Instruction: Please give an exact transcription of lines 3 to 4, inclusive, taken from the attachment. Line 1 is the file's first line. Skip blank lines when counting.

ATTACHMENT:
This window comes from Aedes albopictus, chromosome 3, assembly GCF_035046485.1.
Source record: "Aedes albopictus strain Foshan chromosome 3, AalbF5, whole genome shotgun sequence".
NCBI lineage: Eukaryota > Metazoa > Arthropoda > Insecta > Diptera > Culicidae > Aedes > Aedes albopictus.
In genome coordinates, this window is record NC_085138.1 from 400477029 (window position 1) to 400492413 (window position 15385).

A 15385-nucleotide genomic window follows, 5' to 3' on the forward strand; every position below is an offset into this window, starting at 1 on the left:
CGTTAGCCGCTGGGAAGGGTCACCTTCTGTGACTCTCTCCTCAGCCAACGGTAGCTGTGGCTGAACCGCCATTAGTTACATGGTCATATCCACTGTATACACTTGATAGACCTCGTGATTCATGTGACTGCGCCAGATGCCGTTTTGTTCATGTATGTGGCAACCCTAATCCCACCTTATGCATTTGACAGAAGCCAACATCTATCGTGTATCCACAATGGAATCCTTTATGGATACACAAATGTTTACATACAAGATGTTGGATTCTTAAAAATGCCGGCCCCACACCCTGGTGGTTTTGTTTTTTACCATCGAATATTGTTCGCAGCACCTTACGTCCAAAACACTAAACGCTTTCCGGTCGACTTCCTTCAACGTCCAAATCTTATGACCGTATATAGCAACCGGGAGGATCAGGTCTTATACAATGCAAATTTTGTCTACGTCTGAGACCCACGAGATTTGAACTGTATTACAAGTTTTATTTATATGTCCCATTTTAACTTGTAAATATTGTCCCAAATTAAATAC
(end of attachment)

NCBI lineage: Eukaryota > Metazoa > Arthropoda > Insecta > Diptera > Culicidae > Aedes > Aedes albopictus.
In genome coordinates, this window is record NC_085138.1 from 400477029 (window position 1) to 400492413 (window position 15385).